The presence of a warning increases the fraction of respondents who would not mix bleach with toilet bowl cleaner even if the toilet was badly stained by 24 percent, and it leads an additional 16 percent of respondents to avoid adding bleach to ammonia‐based cleaners (p.42)

Table 3.7. Effects of Labels on Precaution‐Taking

% of respondents taking precaution

Maximum incremental

No

Clorox

Brite

Test

effect

Precaution

warning (n = 51)

(n = 59)

(n = 42)

(n = 44)

1. Do not mix bleach

16

23

36

40

24

with toilet bowl

cleaner (if toilet

69

68

69

84

16

to ammonia‐based

cleaners (for

particularly dirty

jobs)

3. Store bleach in

43

63

50

76

33

childproof

location

Source: Viscusi and Magat (1987), table 4.2.

even for particularly dirty jobs. Warning labels also increase the fraction of respondents who would store the product in a childproof location by 33 percent.

Table 3.8 reports analogous results for drain openers. In addition to the no warning option and a test label, a third label patterned after the nationally marketed Drano and Red Devil Lye also was included in the experiment, where this label includes such a concentration of warnings information that it is the most effective of the labels tested. Once again, hazard warnings have a significant effect on precautionary behavior, increasing the fraction who wear rubber gloves by 19 percent and the storage of the product in a childproof location by 20 percent for households with children under age 5.

In this and other instances, labels are not fully effective. Not all individuals will take the recommended precaution. However, the failure of some people to wear rubber gloves, for example, should not necessarily be viewed as an inadequacy in individual decisions. The same survey also elicited information with respect to individual disutility associated with the precautionary behavior. For quite reasonable (p.43)

Table 3.8. Effect of Warnings on Precautions Taken With Drain Openers

% of sample taking precaution

Maximum incremental

Drano

Test

No

effect (%)

Red Devil

label

warning

Precaution

Lye label

Wear rubber gloves

82

73

63

19

Store in childproof location:

Households with

90

83

70

20

children under 5

Households with no

63

61

48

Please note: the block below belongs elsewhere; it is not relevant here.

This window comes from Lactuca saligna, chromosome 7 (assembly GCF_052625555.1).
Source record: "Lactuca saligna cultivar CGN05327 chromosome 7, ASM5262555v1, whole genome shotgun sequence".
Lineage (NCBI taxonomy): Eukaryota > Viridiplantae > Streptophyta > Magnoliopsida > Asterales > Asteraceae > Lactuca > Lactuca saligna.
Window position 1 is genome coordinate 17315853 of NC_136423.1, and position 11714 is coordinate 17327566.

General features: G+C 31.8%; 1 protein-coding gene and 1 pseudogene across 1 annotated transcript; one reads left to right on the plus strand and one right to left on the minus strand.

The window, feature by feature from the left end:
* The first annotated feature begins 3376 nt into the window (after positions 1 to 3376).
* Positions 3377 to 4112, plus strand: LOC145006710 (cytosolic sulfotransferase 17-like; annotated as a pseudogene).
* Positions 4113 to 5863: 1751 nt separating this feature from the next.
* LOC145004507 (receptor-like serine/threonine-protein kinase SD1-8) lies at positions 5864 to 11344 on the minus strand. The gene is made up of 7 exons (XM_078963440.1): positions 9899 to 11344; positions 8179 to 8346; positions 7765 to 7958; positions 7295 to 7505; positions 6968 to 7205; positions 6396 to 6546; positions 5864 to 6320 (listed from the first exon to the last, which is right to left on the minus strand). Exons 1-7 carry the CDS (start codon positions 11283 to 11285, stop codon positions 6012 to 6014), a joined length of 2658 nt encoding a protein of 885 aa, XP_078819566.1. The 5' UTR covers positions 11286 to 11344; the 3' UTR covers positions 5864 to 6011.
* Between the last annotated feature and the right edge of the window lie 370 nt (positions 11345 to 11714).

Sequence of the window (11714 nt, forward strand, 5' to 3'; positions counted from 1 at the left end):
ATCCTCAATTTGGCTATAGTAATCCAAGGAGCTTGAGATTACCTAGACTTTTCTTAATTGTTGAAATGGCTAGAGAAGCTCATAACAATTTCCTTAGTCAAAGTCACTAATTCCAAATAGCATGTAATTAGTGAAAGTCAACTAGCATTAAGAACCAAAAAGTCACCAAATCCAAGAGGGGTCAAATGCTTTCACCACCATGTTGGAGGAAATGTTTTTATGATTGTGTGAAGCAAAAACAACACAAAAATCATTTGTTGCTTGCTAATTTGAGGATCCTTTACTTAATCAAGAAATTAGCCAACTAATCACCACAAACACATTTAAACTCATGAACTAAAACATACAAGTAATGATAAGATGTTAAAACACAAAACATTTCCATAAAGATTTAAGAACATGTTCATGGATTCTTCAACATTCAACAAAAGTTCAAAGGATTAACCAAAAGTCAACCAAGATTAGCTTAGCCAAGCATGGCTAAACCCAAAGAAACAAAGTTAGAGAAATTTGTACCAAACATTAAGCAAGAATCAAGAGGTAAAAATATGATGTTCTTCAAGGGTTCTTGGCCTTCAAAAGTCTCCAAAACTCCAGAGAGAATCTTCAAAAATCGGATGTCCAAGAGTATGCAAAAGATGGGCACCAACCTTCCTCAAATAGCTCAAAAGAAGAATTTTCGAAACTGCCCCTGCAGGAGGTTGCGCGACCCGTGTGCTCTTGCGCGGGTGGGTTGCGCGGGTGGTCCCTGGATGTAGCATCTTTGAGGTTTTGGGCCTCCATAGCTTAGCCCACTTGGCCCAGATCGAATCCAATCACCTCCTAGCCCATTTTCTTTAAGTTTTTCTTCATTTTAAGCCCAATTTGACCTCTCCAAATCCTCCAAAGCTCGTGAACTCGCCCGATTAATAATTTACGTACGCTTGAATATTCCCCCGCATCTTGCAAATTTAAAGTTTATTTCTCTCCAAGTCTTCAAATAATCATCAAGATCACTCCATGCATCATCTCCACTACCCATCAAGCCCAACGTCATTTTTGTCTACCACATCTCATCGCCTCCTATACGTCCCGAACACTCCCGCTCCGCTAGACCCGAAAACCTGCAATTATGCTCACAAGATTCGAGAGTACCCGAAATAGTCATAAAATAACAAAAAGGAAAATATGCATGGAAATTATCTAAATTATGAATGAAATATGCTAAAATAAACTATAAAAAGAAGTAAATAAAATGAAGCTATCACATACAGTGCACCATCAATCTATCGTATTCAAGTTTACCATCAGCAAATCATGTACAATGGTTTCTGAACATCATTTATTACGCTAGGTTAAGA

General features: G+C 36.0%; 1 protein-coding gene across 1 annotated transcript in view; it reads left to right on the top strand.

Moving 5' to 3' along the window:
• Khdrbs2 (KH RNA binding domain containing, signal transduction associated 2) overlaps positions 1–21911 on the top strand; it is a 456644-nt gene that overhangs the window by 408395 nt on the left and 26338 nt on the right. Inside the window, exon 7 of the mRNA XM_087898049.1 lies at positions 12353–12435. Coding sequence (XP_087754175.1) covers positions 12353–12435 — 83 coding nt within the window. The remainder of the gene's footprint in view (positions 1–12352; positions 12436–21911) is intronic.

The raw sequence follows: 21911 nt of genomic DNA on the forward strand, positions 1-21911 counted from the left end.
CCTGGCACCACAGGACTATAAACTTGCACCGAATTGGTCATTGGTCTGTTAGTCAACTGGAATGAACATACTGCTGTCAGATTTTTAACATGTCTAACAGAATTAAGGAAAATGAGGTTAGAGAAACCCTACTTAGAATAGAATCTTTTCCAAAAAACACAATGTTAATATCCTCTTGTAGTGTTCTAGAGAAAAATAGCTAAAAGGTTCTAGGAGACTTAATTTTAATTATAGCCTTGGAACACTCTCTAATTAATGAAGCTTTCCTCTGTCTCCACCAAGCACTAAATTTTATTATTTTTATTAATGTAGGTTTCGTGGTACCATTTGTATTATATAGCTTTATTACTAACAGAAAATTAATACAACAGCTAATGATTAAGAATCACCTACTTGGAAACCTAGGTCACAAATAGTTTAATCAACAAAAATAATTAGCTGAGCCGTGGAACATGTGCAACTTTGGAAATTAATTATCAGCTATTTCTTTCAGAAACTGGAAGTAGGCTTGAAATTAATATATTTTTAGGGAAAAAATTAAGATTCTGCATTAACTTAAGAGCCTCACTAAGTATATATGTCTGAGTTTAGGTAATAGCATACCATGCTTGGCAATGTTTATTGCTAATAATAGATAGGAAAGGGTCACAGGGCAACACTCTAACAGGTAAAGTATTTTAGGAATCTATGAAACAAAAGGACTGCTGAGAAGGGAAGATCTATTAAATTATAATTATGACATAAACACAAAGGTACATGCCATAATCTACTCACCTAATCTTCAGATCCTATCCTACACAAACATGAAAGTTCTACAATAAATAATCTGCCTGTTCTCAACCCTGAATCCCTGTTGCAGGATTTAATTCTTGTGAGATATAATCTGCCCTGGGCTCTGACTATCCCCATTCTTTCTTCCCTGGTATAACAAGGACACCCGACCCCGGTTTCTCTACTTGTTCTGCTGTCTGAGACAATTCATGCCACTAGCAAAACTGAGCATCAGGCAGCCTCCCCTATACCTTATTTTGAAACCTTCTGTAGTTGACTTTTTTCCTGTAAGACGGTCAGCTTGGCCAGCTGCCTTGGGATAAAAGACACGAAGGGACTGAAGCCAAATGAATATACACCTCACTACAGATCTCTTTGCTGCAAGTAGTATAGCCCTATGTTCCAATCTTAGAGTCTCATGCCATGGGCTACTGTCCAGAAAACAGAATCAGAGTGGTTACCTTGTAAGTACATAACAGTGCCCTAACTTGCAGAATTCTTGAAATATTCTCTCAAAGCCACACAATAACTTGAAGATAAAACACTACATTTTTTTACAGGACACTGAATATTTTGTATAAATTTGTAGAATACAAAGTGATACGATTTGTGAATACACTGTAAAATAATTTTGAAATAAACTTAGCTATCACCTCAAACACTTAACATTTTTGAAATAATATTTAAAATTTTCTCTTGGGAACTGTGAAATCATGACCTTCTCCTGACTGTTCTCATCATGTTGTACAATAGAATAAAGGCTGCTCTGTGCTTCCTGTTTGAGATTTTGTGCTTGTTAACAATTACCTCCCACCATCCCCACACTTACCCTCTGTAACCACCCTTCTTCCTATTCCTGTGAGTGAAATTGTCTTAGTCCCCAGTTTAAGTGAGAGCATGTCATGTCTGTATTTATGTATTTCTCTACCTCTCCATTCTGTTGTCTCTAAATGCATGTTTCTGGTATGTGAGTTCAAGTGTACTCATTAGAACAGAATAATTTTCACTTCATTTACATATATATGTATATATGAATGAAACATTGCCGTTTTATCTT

15

children under 5

Source: Viscusi and Magat (1987), tables 4.3 and 4.6, and calculations by the author.

values of the risk probabilities and the disutilities, it would not necessarily be irrational to forgo the types of precaution listed. Men, for example, are particularly adverse to wearing rubber gloves when performing household chemical chores and are less likely to respond to the urging of the warning.10

# Principles for Hazard Warnings Policy

Rational Risk Policy Principles for Hazard Warnings Policy

These results in no way imply that warnings can remedy all informational inadequacies. However, a well designed information effort can play a constructive role in fostering sounder risk decisions.

Perhaps the main prerequisite for an effective warnings policy is that it provide new information in a convincing manner. In terms of the informational formulation in Chapter 2, for information to be new the risk conveyed by the warning must be different from the risk probability that the individual holds initially. Otherwise, risk beliefs are not altered. The information also must be convincing, which means that the informational content term ξ must be high relative to (p.44) the value of the informational content of associated with prior risk beliefs γ.

An essential concern in designing effective warnings policies is to recognize that individuals have cognitive limitations. Individuals must receive the warnings message, process it, and then act upon it. The structure, format, and content of warnings consequently play an instrumental role in the effect warnings policies have. Boxing the warnings and exhibiting them in a bolder print size may matter up to a point, but the effects of such nuances appear to be diminishing once a reasonable degree of readability has been achieved.